Metascore
74

Generally favorable reviews - based on 35 Critics

Critic score distribution:
  1. Positive: 31 out of 35
  2. Negative: 2 out of 35
  1. This is a sad and funny true-life tale that speaks volumes about the difficulties of independent filmmaking.
  2. Wildly sad, funny and terrific documentary.
  3. Reviewed by: David Ansen
    100
    An excruciatingly entertaining portrait of the filmmaking process that no Hollywood studio would ever allow to be shown. But Gilliam, bless his impish, obsessive heart, is anything but a Hollywood type.
  4. 90
    Watching it is like being trapped in one of those nightmares where you need to get somewhere, fast, and you're distracted and delayed at every turn. Only in this case, the nightmare is happening to someone else, and it's costing an awful lot of money.
  5. 90
    An ideal film for movie buffs, who are bound to delight in each new misfortune even as they sympathize with the documentarians' sometimes inflated vision of a tortured genius at work.
  6. Records an accident while it's happening, revealing a situation that makes you laugh again and again while weeping, metaphorically at least, for the sheer frustration of it all.
  7. 88
    This documentary could have been a simple downer. Instead, it's a giddy, manic-depressive roller coaster - because it brings us eye to eye with Gilliam.
  8. Nothing more than a modest, streamlined ''making of...'' diary about a movie that never got made -- it's ''Project Greenlight'' with bigger stars and bigger disasters.
  9. 80
    Too bad for Gilliam and everyone involved, but in the departments of spectacle and schadenfreude, great fun for us.
  10. 80
    At once bitterly funny and devastating, Lost In La Mancha sides with Gilliam in form and spirit, piecing together the train wreck with snaky humor and interludes that cleverly mimic his Monty Python collage animations.
  11. 80
    After watching the fascinating and compelling new documentary Lost in La Mancha, you may forever wonder how it is that movies are made at all.
  12. Reviewed by: Richard Schickel
    80
    It will fascinate and possibly even delight cinephiles. Who does not enjoy gawking at accidents, particularly those in which there are no fatalities and the sad story unfolds in almost slow-motion clarity?
  13. Reviewed by: Derek Elley
    80
    There's no shortage of disaster stories in the history of film production, but none have been recorded with such frankness, immediacy and aching sense of disappointment.
  14. Lost in La Mancha, a documentary about a movie that never got made, is more involving -- and heartbreaking -- than many movies that do get made.
  15. The documentary is fascinating, but hardly enjoyable. It's like watching ants eat an elephant.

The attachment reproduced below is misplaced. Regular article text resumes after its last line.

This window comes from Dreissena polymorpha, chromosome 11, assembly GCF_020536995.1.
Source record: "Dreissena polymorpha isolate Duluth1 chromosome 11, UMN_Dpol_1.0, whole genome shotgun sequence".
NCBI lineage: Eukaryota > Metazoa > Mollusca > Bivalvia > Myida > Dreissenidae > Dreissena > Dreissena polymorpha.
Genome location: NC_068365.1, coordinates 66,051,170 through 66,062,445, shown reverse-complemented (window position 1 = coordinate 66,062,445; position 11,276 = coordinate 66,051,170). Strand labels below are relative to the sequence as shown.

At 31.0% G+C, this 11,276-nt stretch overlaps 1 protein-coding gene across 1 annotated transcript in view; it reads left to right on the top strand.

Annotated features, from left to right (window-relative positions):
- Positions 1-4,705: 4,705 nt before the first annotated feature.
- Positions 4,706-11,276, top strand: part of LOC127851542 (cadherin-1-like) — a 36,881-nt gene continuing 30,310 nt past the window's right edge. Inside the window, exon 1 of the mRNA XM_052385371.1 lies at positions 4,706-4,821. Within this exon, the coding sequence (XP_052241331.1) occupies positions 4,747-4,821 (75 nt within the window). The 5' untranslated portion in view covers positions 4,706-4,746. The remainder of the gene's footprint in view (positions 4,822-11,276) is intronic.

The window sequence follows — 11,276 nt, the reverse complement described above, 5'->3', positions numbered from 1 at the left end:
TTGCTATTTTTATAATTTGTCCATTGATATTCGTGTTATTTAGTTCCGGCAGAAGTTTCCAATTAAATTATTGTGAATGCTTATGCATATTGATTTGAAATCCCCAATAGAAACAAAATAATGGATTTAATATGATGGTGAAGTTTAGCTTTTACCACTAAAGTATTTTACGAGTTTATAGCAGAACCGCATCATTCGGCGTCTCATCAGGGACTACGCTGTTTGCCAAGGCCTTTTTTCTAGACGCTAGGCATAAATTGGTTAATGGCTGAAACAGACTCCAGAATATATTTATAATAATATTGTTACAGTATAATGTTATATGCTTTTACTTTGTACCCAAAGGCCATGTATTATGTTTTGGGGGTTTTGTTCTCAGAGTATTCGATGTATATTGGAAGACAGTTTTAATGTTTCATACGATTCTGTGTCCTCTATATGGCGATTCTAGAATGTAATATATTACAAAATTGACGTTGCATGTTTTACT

16. Like rubbernecking motorists, we can't help but watch with lurid fascination.
  17. 80
    The equation of Gilliam with Quixote is so obvious to everyone involved that Fulton and Pepe can hardly be blamed for adopting it.
  18. 75
    Fulton and Pepe have created an extraordinary document. Hilarious and heartbreaking.
  19. 75
    Lost in La Mancha, which started life as one of those documentaries you get free on a DVD, ended as the record of swift and devastating disaster.
  20. 75
    You can interpret Lost in La Mancha as a sort of triumph of the creative spirit. Gilliam's darkest gallows humor always comes with a smile.
  21. 75
    A fascinating record of how the movie fell apart, piece by piece, with everything short of a natural disaster conspiring against the filmmaker.
  22. Lost in La Mancha basically catches "Don Quixote" in free fall…It's our loss nonetheless. Gilliam is one of the great film fantasists of our age, and one expects he would have done Cervantes proud.
  23. 75
    When Gilliam is finally forced to admit defeat, it is nothing short of heartbreaking - for audiences, too, as the few shots that made it into the can hold such promise.
  24. Captures one of the wildest, most heartbreaking episodes in Gilliam's career.
  25. Reviewed by: Ty Burr
    75
    It is an honest, dumbstruck, not particularly deep demonstration of how insanely difficult it is to make a movie, any movie, no matter how blithe the end result may appear on screen.
  26. In the end, it's not much fun to watch a brave artist getting his dream kicked out of him.
  27. Reviewed by: David Edelstein
    70
    Squirmily funny documentary.
  28. Throughout, the documentary is fun and engaging, even whimsical when using (to good effect) illustrations and Gilliam’s own storyboards.
  29. 67
    Privy to virtually all phases of the debacle, the filmmakers have created the behind-the-camera equivalent of a slo-mo crash test.
  30. Gilliam himself is a joy to behold. His wit stays sharp even as his fortunes dull, and the conditions that conspire against him only prove the mettle in our man of La Mancha.
  31. 60
    The film should be required viewing for all aspiring filmmakers, but the story's road-accident appeal is universal.
  32. 60
    You can't help feeling that what this enterprise required was Louis B. Mayer, or, though one has no wish to be cruel, Harry Cohn. [3 February 2003, p.98]
  33. The movie neither inspires us to pine for what might've been nor makes Gilliam-style filmmaking seem like a noble pursuit.
  34. So this is not, as vaunted, a documentary about a film destroyed by temperaments and tizzies. It is the account of a medical catastrophe that could have spoiled the opening of a supermarket.
User Score
7.5

Generally favorable reviews- based on 8 Ratings

User score distribution:
  1. Positive: 1 out of 2
  2. Negative: 0 out of 2
  1. Jan 26, 2011
    4
    Kind of a boring mockumentary. Depp was good but it just wasn't anything special. So many opportunities for a laugh fell by the wayside. If this is an actual documentary I don't buy it. Full Review »